Author: Jane Austen, 1818. Introduction by Val McDermid, 2014.
Genre: Classic. Comedy-of-Manners. Gothic Novel. Satire.
Other Details: Hardback. 289 pages.
Considered the most light-hearted and satirical of Austen’s novels, Northanger Abbey tells the story of an unlikely young heroine Catherine Morland. While staying in Bath, Catherine meets Henry Tilney and his sister Eleanor who invite her to their family estate, Northanger Abbey. A fan of Gothic Romance novels, naive Catherine is soon letting her imagination run wild in the atmospheric abbey. A coming-of-age novel, Austen expertly parodies the Gothic romance novels of her time and reveals much about her unsentimental view of love and marriage in the eighteenth century. - synopsis from UK publisher's website.
As I had not read Northanger Abbey previously I decided it was a good idea to read it before reading Val McDermid's re-imagining for The Austen Project. I was surprised at the amount of comedy in it as well as the clear satire of the popularity of Gothic novels with young ladies. Austen also often breaks the fourth wall by addressing her reader and advising them of the choices she is making for her heroine. It seems a novel very ripe for updating given the current trend in YA paranormal romance to replace the Gothic novels that enthral Catherine. I did not quite feel the love story was as powerful as in other of Austen's novels though this perked up towards the end. Very glad that I finally read this.
Author: Val McDermid, 2014.
Genre: Chick-lit. Comedy-of-Manners. Gothic Novel. Satire.
Other Details: Hardback. 343 pages.
Seventeen-year-old Catherine ‘Cat’ Morland has led a sheltered existence in rural Dorset, a life entirely bereft of the romance and excitement for which she yearns. So when Cat’s wealthy neighbours, the Allens, invite her to the Edinburgh Festival, she is sure adventure beckons .... - teaser from The Austen Project website.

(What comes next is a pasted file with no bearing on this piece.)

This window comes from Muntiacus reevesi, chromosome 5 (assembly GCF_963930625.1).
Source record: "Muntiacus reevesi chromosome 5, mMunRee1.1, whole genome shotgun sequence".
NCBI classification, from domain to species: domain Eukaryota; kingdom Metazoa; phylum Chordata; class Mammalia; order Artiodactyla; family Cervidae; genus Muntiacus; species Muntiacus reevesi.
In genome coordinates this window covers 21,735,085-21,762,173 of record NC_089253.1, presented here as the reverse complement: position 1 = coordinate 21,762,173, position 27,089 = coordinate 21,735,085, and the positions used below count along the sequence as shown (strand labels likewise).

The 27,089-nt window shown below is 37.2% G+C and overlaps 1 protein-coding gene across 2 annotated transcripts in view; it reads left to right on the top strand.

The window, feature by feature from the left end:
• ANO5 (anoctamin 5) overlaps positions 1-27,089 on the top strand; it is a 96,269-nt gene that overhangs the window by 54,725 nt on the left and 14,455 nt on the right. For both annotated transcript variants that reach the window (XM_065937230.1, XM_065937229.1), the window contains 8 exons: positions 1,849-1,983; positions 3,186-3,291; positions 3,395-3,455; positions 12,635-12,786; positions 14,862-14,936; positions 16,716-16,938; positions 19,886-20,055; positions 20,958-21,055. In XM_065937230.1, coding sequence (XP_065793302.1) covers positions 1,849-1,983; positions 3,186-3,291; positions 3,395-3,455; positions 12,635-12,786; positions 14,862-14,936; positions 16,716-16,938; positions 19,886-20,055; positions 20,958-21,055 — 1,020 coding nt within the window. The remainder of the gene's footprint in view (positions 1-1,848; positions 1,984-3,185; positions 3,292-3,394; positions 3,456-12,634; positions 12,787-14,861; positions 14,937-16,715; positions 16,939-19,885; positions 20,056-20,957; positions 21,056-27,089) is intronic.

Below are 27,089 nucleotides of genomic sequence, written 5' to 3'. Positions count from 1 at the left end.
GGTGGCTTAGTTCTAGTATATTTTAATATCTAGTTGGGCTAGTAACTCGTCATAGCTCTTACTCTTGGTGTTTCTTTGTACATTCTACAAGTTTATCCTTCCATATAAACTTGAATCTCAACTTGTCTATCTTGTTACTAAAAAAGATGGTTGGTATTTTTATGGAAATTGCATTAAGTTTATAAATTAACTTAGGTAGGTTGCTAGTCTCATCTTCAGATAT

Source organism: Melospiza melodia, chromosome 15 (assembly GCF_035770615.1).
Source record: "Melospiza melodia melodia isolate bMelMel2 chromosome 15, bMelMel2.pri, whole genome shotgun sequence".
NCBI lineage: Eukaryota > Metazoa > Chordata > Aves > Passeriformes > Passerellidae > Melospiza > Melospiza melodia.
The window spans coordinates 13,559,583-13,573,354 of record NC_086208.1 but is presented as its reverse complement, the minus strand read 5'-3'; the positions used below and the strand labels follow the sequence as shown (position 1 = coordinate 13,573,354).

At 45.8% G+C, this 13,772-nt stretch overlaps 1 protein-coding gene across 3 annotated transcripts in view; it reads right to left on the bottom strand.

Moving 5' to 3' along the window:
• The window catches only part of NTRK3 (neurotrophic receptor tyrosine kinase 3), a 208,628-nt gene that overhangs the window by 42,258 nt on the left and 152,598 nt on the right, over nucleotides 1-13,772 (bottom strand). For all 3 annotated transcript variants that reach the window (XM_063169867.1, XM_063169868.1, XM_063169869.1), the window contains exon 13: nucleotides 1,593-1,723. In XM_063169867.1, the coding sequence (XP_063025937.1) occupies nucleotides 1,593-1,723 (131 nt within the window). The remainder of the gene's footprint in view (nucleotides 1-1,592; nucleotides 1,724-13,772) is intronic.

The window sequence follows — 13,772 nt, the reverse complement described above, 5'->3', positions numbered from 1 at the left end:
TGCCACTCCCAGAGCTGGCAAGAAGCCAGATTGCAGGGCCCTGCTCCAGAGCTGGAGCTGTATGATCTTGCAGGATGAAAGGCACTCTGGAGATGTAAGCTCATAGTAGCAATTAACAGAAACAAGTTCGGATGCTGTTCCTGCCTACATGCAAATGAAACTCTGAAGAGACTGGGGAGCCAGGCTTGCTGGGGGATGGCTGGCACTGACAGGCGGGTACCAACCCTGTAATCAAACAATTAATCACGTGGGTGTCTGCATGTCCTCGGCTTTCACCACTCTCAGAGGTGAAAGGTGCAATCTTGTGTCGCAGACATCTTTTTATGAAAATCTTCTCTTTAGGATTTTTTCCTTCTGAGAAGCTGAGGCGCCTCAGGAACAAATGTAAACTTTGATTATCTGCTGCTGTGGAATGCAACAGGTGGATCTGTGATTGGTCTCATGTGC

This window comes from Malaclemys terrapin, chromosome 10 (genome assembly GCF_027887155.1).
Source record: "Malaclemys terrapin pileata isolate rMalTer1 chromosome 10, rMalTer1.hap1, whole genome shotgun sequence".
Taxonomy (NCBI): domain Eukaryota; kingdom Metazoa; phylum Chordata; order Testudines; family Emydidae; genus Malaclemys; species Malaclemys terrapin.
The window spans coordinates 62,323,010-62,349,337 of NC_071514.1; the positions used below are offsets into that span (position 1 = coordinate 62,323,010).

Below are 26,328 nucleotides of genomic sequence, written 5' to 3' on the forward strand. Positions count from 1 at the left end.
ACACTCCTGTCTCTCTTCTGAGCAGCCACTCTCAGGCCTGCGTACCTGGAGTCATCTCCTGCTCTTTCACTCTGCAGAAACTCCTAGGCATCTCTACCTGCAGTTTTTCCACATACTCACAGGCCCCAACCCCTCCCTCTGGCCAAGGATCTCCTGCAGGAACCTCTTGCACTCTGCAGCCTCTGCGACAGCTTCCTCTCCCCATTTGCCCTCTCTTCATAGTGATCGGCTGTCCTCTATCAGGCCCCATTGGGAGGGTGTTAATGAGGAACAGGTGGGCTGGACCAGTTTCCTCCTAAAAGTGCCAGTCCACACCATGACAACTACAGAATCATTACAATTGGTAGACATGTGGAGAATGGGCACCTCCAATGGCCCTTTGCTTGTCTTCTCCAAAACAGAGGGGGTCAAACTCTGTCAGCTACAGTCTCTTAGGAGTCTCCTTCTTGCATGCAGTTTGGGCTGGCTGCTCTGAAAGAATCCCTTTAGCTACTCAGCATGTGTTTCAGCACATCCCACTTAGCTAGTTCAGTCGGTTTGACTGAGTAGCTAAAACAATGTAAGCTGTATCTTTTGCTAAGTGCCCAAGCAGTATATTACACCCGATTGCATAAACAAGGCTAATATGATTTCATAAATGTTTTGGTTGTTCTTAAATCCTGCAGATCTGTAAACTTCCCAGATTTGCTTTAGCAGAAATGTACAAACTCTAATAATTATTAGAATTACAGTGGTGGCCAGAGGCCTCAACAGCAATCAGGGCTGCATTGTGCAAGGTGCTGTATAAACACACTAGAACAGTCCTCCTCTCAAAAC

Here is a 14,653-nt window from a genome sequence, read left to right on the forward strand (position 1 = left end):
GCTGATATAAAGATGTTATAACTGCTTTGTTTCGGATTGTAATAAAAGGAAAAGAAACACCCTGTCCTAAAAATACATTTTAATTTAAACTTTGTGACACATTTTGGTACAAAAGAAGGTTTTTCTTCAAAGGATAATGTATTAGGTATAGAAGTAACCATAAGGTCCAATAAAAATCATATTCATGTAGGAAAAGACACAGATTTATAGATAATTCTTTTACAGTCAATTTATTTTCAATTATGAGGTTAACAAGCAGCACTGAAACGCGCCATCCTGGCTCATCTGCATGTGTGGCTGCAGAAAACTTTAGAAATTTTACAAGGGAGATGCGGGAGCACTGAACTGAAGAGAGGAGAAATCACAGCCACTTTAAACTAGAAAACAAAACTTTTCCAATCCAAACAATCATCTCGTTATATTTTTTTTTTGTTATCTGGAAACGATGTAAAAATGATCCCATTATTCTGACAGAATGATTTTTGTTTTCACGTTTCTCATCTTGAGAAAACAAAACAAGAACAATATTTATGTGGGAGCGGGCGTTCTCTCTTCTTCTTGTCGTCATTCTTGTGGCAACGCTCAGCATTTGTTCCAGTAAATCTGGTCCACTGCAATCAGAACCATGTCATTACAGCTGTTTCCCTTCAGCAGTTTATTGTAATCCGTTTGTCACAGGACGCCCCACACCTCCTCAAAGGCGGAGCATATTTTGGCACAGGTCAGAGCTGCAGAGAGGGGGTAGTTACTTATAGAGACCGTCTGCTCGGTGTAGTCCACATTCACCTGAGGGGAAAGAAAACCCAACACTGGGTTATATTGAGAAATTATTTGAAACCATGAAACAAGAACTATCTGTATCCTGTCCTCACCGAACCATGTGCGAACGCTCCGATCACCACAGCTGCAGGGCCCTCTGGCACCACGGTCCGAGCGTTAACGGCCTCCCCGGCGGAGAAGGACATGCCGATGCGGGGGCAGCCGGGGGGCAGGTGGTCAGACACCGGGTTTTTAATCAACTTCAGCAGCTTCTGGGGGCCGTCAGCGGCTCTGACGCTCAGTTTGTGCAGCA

Bravo Val McDermid! Having just completed reading Jane Austen's original Northanger Abbey I felt that this contemporary re-imagining was a very faithful adaptation; certainly with changes but keeping with the feel of the original.
Val McDermid does a sterling job of re-imagining Northanger Abbey as a contemporary coming-of-age story. She keeps all the same characters: the shopaholic Susie Allen, Cat's new friend Bella Thorpe, who shares her passion for supernatural novels; Bella's obnoxious brother John, who switches the open carriage of the original for a flashy sports car; Cat's own brother James and of course, Henry Tilney, his sweet natured sister, Eleanor and their rigidly formal father, General Tilney, updated to a Falklands hero. Edinburgh takes the place of Bath and Northanger Abbey is now moved to the Scottish Borders.
The text was peppered with popular culture and moving the action from Bath to Edinburgh for the annual festival made sense. Having both novels side by side made it clear that Ms. McDermid had mirrored the original chapter-by-chapter. Overall, I felt she did a better job than Joanne Trollope did with Sense and Sensibility though to be fair that is one of Austen's most famous works whereas Northanger Abbey is less well known and regarded. The subject matter being satirised is ripe for updaing with the current popularity for paranormal romances. So Cat's fantasies about Twilight and sparkly vampires fits well. In addition, Henry came much more alive on these pages than I felt he did in the original. It made the romance between he and Cat feel more vital.
In conclusion I agree wholeheartedly with J. K. Rowling who wrote: "'Val McDermid’s brilliant re-working of Jane Austen’s original shows that innocent, bookish girls in thrall to the supernatural have changed surprisingly little in two centuries. Witty and shrewd, full of romance and skulduggery – I loved it." I did too.
The Austen Project website.